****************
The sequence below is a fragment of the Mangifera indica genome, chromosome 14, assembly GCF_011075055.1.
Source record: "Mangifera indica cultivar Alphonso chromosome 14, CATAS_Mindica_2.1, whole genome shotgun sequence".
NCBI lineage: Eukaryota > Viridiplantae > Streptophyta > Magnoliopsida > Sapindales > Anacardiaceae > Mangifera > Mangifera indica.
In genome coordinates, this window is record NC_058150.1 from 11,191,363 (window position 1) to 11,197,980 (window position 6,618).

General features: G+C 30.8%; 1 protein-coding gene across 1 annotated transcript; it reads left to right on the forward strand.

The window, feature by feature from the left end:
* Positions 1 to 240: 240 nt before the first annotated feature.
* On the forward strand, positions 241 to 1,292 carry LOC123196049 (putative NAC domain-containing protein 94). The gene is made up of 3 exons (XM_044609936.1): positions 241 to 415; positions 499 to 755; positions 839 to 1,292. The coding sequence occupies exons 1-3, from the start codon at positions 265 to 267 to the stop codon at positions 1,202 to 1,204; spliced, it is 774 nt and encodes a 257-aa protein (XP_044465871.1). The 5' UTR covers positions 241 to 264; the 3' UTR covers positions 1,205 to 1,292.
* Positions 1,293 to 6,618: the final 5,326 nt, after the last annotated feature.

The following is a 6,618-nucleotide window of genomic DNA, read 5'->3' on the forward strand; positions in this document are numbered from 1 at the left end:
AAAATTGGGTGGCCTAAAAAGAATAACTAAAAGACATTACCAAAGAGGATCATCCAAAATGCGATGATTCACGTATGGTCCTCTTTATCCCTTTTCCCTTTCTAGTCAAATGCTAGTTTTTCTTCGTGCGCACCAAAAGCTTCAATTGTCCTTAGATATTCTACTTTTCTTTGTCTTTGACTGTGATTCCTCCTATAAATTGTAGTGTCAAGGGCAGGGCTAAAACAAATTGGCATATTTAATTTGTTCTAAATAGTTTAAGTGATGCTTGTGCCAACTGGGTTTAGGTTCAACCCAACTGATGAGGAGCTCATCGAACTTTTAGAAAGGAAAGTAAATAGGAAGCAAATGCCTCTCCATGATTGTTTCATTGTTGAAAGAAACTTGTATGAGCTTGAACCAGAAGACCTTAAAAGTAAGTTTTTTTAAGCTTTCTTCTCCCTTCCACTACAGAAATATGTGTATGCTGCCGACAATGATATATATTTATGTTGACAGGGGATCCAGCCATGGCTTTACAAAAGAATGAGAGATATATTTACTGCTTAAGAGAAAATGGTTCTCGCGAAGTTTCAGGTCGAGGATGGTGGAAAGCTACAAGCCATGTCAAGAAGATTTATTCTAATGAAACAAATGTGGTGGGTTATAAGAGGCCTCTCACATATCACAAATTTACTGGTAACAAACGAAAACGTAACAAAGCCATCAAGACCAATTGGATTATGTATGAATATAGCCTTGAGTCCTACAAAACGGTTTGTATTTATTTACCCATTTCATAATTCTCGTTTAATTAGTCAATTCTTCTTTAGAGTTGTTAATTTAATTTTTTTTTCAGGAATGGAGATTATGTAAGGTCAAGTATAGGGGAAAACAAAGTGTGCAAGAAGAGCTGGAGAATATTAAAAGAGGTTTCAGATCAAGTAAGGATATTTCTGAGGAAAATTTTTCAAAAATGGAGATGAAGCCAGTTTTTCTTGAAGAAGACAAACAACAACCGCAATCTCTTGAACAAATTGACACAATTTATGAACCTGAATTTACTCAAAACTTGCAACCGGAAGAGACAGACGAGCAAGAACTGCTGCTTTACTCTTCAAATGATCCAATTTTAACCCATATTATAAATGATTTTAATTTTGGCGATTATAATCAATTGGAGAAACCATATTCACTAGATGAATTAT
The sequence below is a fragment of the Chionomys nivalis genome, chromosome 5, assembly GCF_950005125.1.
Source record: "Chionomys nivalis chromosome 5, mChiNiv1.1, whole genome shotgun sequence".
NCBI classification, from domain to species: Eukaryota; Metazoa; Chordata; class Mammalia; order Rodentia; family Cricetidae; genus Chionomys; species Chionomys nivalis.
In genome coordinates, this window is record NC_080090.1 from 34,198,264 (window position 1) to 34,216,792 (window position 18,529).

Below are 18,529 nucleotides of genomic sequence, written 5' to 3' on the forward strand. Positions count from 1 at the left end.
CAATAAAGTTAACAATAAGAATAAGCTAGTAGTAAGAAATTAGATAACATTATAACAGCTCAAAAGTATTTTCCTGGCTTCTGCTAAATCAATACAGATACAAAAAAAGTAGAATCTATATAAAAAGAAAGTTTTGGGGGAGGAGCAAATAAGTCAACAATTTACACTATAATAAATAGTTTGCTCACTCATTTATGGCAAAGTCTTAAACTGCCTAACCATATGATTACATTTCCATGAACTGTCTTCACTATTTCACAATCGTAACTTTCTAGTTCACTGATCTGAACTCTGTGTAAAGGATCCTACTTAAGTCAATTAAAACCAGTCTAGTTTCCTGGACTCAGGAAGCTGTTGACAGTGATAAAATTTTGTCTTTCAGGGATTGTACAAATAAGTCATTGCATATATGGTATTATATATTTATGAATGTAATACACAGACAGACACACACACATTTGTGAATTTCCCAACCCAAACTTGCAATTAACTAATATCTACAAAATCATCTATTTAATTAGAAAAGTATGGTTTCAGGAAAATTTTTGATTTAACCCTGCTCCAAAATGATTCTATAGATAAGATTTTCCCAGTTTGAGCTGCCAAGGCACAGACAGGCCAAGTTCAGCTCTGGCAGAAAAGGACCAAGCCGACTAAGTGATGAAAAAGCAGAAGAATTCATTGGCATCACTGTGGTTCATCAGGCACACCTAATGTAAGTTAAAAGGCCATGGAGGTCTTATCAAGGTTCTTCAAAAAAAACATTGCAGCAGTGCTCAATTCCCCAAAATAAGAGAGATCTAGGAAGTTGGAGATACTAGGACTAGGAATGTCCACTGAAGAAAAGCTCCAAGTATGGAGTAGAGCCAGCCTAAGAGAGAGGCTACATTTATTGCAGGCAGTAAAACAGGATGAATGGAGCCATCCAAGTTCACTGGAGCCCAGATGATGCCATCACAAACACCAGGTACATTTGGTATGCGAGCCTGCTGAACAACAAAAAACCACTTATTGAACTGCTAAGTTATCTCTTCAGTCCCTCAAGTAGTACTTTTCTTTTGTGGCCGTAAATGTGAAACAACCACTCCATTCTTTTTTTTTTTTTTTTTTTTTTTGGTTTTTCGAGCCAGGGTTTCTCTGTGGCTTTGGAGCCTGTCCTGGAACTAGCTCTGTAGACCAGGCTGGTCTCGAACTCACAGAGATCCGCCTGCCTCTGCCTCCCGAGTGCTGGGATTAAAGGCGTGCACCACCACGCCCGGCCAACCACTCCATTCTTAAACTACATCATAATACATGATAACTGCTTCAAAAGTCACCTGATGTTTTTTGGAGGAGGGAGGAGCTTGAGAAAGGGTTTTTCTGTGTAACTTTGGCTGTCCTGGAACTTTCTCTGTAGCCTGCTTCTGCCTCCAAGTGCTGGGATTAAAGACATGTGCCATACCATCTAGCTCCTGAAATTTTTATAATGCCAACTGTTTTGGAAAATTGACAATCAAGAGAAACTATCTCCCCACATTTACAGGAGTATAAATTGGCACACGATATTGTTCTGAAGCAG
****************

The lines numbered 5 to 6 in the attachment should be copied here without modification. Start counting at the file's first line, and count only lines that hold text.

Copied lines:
General features: G+C 30.8%; 1 protein-coding gene across 1 annotated transcript; it reads left to right on the forward strand.

The window, feature by feature from the left end: